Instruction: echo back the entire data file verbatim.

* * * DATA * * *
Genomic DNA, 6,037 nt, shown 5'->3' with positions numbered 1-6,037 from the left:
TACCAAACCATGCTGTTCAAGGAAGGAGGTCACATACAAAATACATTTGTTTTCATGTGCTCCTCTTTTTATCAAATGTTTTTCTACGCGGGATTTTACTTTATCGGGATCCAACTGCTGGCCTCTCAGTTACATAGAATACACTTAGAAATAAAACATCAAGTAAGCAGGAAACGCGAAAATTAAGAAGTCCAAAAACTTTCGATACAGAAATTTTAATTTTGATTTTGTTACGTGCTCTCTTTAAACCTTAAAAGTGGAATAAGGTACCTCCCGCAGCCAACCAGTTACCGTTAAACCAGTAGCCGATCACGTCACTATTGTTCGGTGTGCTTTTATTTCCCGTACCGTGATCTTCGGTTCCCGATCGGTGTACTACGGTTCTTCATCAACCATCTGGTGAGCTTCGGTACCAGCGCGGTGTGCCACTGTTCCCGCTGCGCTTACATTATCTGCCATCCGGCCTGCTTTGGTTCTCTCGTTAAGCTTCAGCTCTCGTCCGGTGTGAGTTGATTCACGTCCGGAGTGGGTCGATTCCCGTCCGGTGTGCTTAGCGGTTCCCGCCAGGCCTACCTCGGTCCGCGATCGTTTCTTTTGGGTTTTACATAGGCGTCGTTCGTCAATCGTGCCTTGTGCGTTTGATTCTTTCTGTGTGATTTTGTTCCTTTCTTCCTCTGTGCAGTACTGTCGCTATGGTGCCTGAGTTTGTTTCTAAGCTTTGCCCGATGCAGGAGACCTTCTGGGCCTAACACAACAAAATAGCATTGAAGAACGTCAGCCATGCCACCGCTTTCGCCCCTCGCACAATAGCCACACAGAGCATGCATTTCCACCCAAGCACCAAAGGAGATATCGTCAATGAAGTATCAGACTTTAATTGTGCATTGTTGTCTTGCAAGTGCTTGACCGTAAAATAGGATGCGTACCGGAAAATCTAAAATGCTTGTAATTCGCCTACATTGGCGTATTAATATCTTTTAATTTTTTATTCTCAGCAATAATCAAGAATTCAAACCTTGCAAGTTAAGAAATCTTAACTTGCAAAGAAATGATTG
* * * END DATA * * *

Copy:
Genomic DNA, 6,037 nt, shown 5'->3' with positions numbered 1-6,037 from the left:
TACCAAACCATGCTGTTCAAGGAAGGAGGTCACATACAAAATACATTTGTTTTCATGTGCTCCTCTTTTTATCAAATGTTTTTCTACGCGGGATTTTACTTTATCGGGATCCAACTGCTGGCCTCTCAGTTACATAGAATACACTTAGAAATAAAACATCAAGTAAGCAGGAAACGCGAAAATTAAGAAGTCCAAAAACTTTCGATACAGAAATTTTAATTTTGATTTTGTTACGTGCTCTCTTTAAACCTTAAAAGTGGAATAAGGTACCTCCCGCAGCCAACCAGTTACCGTTAAACCAGTAGCCGATCACGTCACTATTGTTCGGTGTGCTTTTATTTCCCGTACCGTGATCTTCGGTTCCCGATCGGTGTACTACGGTTCTTCATCAACCATCTGGTGAGCTTCGGTACCAGCGCGGTGTGCCACTGTTCCCGCTGCGCTTACATTATCTGCCATCCGGCCTGCTTTGGTTCTCTCGTTAAGCTTCAGCTCTCGTCCGGTGTGAGTTGATTCACGTCCGGAGTGGGTCGATTCCCGTCCGGTGTGCTTAGCGGTTCCCGCCAGGCCTACCTCGGTCCGCGATCGTTTCTTTTGGGTTTTACATAGGCGTCGTTCGTCAATCGTGCCTTGTGCGTTTGATTCTTTCTGTGTGATTTTGTTCCTTTCTTCCTCTGTGCAGTACTGTCGCTATGGTGCCTGAGTTTGTTTCTAAGCTTTGCCCGATGCAGGAGACCTTCTGGGCCTAACACAACAAAATAGCATTGAAGAACGTCAGCCATGCCACCGCTTTCGCCCCTCGCACAATAGCCACACAGAGCATGCATTTCCACCCAAGCACCAAAGGAGATATCGTCAATGAAGTATCAGACTTTAATTGTGCATTGTTGTCTTGCAAGTGCTTGACCGTAAAATAGGATGCGTACCGGAAAATCTAAAATGCTTGTAATTCGCCTACATTGGCGTATTAATATCTTTTAATTTTTTATTCTCAGCAATAATCAAGAATTCAAACCTTGCAAGTTAAGAAATCTTAACTTGCAAAGAAATGATTG